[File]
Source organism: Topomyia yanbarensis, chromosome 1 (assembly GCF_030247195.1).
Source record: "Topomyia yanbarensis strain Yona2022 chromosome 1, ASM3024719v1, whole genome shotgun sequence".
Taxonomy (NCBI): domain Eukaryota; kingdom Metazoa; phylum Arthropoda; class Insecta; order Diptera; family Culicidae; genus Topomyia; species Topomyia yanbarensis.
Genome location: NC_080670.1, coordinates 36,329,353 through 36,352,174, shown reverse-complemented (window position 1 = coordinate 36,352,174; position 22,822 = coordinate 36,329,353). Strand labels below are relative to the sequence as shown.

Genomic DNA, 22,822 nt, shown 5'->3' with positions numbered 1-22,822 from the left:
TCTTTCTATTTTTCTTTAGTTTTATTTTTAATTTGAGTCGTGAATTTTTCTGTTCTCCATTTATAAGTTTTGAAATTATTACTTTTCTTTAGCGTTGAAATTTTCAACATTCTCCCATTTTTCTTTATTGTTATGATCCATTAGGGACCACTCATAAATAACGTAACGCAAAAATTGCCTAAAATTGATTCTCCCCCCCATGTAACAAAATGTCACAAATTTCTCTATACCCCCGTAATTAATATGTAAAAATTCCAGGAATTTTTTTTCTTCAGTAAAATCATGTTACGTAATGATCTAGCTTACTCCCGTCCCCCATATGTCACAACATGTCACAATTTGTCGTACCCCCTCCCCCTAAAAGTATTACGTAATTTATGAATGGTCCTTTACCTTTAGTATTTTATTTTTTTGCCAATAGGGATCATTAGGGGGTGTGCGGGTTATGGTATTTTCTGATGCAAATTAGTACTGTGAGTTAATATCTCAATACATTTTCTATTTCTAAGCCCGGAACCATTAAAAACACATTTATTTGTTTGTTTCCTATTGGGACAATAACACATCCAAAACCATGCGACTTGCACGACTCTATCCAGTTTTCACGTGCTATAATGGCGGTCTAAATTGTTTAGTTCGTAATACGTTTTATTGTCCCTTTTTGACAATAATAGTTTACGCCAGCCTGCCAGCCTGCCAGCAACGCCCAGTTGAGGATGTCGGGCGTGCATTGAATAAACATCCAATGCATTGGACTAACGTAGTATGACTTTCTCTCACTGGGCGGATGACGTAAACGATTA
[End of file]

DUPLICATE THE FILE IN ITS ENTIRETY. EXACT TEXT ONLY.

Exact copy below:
Source organism: Topomyia yanbarensis, chromosome 1 (assembly GCF_030247195.1).
Source record: "Topomyia yanbarensis strain Yona2022 chromosome 1, ASM3024719v1, whole genome shotgun sequence".
Taxonomy (NCBI): domain Eukaryota; kingdom Metazoa; phylum Arthropoda; class Insecta; order Diptera; family Culicidae; genus Topomyia; species Topomyia yanbarensis.
Genome location: NC_080670.1, coordinates 36,329,353 through 36,352,174, shown reverse-complemented (window position 1 = coordinate 36,352,174; position 22,822 = coordinate 36,329,353). Strand labels below are relative to the sequence as shown.

Genomic DNA, 22,822 nt, shown 5'->3' with positions numbered 1-22,822 from the left:
TCTTTCTATTTTTCTTTAGTTTTATTTTTAATTTGAGTCGTGAATTTTTCTGTTCTCCATTTATAAGTTTTGAAATTATTACTTTTCTTTAGCGTTGAAATTTTCAACATTCTCCCATTTTTCTTTATTGTTATGATCCATTAGGGACCACTCATAAATAACGTAACGCAAAAATTGCCTAAAATTGATTCTCCCCCCCATGTAACAAAATGTCACAAATTTCTCTATACCCCCGTAATTAATATGTAAAAATTCCAGGAATTTTTTTTCTTCAGTAAAATCATGTTACGTAATGATCTAGCTTACTCCCGTCCCCCATATGTCACAACATGTCACAATTTGTCGTACCCCCTCCCCCTAAAAGTATTACGTAATTTATGAATGGTCCTTTACCTTTAGTATTTTATTTTTTTGCCAATAGGGATCATTAGGGGGTGTGCGGGTTATGGTATTTTCTGATGCAAATTAGTACTGTGAGTTAATATCTCAATACATTTTCTATTTCTAAGCCCGGAACCATTAAAAACACATTTATTTGTTTGTTTCCTATTGGGACAATAACACATCCAAAACCATGCGACTTGCACGACTCTATCCAGTTTTCACGTGCTATAATGGCGGTCTAAATTGTTTAGTTCGTAATACGTTTTATTGTCCCTTTTTGACAATAATAGTTTACGCCAGCCTGCCAGCCTGCCAGCAACGCCCAGTTGAGGATGTCGGGCGTGCATTGAATAAACATCCAATGCATTGGACTAACGTAGTATGACTTTCTCTCACTGGGCGGATGACGTAAACGATTA